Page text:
Monthly Archives: May 2016

7 More National Parks and California Condors (continued)

facebooktwittergoogle_plusredditpinterestlinkedinmailby feather
Yosemite Falls - the highest waterfall in Yosemite National Park, drops a total of 2,425 feet.

Yosemite Falls, the highest waterfall in Yosemite National Park, drops a total of 2,425 feet.

Monday, April 25 – Hike through Talus Caves

We left Three Rivers, CA yesterday for the 168 mile drive west to Pinnacles National Park. All of my paper maps list Pinnacles as a National Monument however it’s since been upgraded to a National Park as of January 2013. It’s a small park by national park standards and, unbeknownst to us before we arrived, home to the California Condor.

Pinnacles National Park lies along the San Andreas fault about 130 miles southeast of San Fransisco. The fault line combined with ancient volcanic activity has produced a series of talus caves or caves formed between boulders piled up on mountain slopes. This sounds intriguing so we leave T&E in the motorhome and head for the Bear Gulch Cave Trail.

Cindy approaches the entrance to the first talus cave. Per the trail guide, a flashlight is required on this hike.

Cindy approaches the entrance to the first talus cave. Per the trail guide, a flashlight is required on this hike.

Down this path and to the left lies the entrance to another talus cave along the Bear Gulch Cave Trail.

Down this path and to the left lies the entrance to another talus cave on the Bear Gulch Cave Trail.

While passing through the talus caves, I see boulders suspended overhead and held in place by  nothing more than the sloping walls on either side of the trail. Being atop the San Andreas fault, I can’t help but think what would happen should an earthquake occur at this very moment. Cindy does not like caves, so I keep these thoughts to myself.

At many spots along the trail, sunlight makes its way through openings between the boulders.  I’ll be glad when we make it out of here.

At many spots along the trail, sunlight makes its way through openings between the boulders. I’ll be glad when we make it out of here.

Tuesday, April 26 – We see Condors!

Obviously we survived yesterday’s hike through the talus caves. For most of today, we simply hang around the campsite doing chores. According to the volunteer ranger at the visitors center, there’s a good chance we’ll be able to see California Condors flying over the surrounding mountains once the winds die down later this afternoon.

Around 6 PM, I make my customary cocktail and set up my big camera lens next to the motorhome. It doesn’t take long before we see them. Wildlife photography does not have to be difficult.

For over an hour, Cindy and I watched 4 condors soar back and forth over the mountains above our campsite. I was able to photograph 2 flying close together with my 800mm f5.6 lens.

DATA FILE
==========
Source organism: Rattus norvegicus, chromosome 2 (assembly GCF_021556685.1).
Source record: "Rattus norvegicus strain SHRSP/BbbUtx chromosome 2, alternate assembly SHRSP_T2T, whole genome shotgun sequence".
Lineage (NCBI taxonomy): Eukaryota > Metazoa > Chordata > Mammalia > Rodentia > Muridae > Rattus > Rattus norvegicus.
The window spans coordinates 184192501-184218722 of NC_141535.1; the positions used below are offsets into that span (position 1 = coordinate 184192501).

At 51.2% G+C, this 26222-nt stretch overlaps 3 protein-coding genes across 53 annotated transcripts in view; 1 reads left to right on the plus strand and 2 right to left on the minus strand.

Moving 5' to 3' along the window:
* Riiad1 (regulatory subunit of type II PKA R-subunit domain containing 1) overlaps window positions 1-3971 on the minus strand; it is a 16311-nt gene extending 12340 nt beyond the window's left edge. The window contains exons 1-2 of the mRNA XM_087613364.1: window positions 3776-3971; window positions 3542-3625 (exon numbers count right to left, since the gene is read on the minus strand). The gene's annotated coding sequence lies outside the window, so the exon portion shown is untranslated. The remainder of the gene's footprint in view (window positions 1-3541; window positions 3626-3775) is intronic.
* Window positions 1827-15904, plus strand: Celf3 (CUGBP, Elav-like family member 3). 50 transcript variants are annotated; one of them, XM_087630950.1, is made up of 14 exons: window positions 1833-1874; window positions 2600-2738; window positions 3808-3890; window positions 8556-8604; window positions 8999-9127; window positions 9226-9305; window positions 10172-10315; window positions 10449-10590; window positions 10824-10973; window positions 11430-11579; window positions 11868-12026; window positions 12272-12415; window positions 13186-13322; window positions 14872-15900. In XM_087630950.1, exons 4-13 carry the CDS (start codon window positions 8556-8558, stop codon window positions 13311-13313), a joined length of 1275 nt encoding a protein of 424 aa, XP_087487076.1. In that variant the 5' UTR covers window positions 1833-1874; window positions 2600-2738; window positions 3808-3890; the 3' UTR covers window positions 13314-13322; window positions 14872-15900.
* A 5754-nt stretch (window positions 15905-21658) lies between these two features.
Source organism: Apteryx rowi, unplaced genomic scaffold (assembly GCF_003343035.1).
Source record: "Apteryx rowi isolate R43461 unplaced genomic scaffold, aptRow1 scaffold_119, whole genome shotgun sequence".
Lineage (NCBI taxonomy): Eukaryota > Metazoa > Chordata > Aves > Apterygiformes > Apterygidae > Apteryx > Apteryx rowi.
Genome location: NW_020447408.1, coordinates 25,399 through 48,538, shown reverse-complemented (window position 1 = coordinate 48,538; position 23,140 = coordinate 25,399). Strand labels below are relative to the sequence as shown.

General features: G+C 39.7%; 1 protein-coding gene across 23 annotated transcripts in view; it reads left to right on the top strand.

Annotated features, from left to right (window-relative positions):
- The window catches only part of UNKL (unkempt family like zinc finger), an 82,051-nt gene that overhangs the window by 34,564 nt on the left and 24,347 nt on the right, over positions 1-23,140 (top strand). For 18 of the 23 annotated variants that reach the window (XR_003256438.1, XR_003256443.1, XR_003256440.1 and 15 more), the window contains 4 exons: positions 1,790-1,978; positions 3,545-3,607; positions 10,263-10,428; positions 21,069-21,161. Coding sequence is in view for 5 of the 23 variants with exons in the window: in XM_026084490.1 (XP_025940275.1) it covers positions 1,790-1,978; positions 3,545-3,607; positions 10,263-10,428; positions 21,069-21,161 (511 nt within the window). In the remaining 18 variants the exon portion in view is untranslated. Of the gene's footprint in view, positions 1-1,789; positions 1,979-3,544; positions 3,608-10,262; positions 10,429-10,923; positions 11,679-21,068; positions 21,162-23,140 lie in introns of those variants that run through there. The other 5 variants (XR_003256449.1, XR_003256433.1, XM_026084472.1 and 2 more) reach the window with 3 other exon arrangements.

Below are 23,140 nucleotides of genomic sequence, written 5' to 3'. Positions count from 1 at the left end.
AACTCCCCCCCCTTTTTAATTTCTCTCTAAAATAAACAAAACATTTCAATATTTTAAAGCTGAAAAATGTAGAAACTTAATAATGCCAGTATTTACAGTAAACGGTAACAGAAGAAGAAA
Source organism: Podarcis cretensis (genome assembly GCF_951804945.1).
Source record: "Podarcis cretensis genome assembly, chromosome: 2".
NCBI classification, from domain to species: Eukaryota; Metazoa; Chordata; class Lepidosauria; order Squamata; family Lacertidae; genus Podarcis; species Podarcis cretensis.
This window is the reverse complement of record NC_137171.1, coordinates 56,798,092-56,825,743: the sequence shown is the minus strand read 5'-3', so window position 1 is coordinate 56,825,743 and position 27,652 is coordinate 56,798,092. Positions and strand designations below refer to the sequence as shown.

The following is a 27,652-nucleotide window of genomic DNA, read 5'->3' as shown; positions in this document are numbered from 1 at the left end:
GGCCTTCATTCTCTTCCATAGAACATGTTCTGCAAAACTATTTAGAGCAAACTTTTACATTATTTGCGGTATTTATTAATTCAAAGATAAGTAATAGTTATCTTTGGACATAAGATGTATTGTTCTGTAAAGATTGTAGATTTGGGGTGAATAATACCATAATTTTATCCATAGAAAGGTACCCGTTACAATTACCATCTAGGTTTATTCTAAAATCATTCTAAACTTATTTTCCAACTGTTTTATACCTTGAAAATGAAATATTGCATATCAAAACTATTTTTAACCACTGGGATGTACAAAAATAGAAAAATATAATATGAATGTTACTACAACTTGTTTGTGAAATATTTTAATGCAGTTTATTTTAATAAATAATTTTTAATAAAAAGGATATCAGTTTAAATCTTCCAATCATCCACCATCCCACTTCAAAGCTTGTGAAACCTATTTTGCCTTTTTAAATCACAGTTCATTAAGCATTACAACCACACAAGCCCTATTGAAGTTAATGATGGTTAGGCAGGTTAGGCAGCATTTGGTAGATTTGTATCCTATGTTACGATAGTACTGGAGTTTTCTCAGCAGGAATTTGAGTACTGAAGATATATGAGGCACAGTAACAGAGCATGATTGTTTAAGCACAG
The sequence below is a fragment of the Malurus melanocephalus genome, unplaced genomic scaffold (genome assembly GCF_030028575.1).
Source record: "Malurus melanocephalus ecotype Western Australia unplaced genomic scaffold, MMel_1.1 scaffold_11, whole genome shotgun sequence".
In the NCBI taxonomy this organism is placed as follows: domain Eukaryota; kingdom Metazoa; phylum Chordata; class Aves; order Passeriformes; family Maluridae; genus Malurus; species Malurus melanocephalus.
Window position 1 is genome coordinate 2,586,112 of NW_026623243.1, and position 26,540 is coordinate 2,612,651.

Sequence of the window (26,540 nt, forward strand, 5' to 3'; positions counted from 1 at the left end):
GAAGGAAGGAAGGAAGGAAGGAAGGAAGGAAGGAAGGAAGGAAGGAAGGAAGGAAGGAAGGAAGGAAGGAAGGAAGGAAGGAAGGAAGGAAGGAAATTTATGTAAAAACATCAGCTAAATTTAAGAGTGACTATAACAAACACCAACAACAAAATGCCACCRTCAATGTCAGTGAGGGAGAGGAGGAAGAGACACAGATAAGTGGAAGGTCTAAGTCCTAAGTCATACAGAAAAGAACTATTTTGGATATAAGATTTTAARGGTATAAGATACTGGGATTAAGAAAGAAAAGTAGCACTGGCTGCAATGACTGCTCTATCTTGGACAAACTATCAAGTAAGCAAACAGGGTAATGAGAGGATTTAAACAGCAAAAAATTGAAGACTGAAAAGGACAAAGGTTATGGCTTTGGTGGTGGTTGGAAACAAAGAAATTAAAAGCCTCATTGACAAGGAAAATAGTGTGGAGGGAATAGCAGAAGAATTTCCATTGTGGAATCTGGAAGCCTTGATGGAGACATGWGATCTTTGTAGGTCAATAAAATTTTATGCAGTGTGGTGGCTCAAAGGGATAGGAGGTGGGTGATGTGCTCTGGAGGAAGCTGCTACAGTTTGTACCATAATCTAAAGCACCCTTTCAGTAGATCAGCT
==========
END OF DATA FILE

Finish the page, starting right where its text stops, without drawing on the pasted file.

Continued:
For over an hour, Cindy and I watched 4 condors soar back and forth over the mountains above our campsite. I was able to photograph 2 flying close together with my 800mm f5.6 lens.

Interesting California Condor facts:

  • With only 230 in the wild, the California Condor is one of the rarest birds in the world.
  • They are among the largest of flying birds with a wingspan approaching 10 feet.
  • Like Turkey vultures, they eat carrion including that from dead animals left behind by hunters and poachers. Lead poisoning from spent ammunition is the number one cause of death among condors.
  • At a distance, condors can be distinguished from their cousin the turkey vulture by the white band that extends along the underside of their wings. Unlike the turkey vulture, a condor’s tail spans out info a fan shape.
  • The average lifespan of a condor is 60 years.
While Cindy and I watched the condors, T&E were entertained by the California Ground Squirrels scampering around our campsite.

While Cindy and I watched the condors, T&E were entertained by the California Ground Squirrels scampering around our campsite.

Thursday, April 28 – Yosemite National Park

Because of trademark dispute, the famous Ahwahnee Hotel (opened in 1927) was renamed the Majestic Yosemite Hotel just a few weeks prior to our arrival.

Because of a trademark dispute, the famous Ahwahnee Hotel (opened in 1927) was renamed the Majestic Yosemite Hotel just a few weeks prior to our arrival.

After spending 3 nights at Pinnacles National Park, we drove 200 miles northeast to Yosemite National Park. Campground reservations within the park are difficult to get so we’re staying at Yosemite Lakes Thousand Trails RV park a few miles outside the park. At $66/night, it’s the most we’ve ever spent on a campsite. If we had our Airstream, we would have had other options but unfortunately there’s only a few campgrounds around here that are big-rig friendly.

Cindy and I treated ourselves to lunch at the Ahwahnee Hotel.

Cindy and I treated ourselves to lunch at the Ahwahnee Hotel.

The scenery around Yosemite Valley is unbelievable. Melting snow in the spring creates magnificent waterfalls in the surrounding mountains.

Cindy and T&E walk the boardwalk trails across one of the meadows in Yosemite Valley.

Cindy and T&E walk the boardwalk trails across one of the meadows in Yosemite Valley.

Even though we’re here in April, the park is full of visitors. I can’t imagine what this place must be like in summer when the kids are out of school.

I take a bunch of color photographs but in the Ansel Adams’ spirit, I find them most pleasing when converted to B&W (click on a photo to enlarge and click here to see how I made these using Lightroom):

Half Dome as seen from Yosemite Valley.

Half Dome as seen from Yosemite Valley.

View of the surrounds mountains within Yosemite Valley.

View of the surrounds mountains within Yosemite Valley.

facebooktwittergoogle_plusredditpinterestlinkedinmailby feather